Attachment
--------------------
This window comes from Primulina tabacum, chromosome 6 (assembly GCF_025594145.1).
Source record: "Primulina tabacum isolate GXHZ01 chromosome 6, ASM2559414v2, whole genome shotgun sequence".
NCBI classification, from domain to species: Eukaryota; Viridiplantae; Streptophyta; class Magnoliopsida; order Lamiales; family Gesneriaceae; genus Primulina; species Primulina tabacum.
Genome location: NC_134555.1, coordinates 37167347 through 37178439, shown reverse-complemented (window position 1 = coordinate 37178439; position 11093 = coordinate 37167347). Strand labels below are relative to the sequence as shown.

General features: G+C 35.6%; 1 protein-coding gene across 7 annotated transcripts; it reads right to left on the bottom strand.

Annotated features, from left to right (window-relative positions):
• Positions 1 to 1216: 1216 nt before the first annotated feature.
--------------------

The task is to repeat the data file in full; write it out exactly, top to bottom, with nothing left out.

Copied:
This window comes from Primulina tabacum, chromosome 6 (assembly GCF_025594145.1).
Source record: "Primulina tabacum isolate GXHZ01 chromosome 6, ASM2559414v2, whole genome shotgun sequence".
NCBI classification, from domain to species: Eukaryota; Viridiplantae; Streptophyta; class Magnoliopsida; order Lamiales; family Gesneriaceae; genus Primulina; species Primulina tabacum.
Genome location: NC_134555.1, coordinates 37167347 through 37178439, shown reverse-complemented (window position 1 = coordinate 37178439; position 11093 = coordinate 37167347). Strand labels below are relative to the sequence as shown.

General features: G+C 35.6%; 1 protein-coding gene across 7 annotated transcripts; it reads right to left on the bottom strand.

Annotated features, from left to right (window-relative positions):
• Positions 1 to 1216: 1216 nt before the first annotated feature.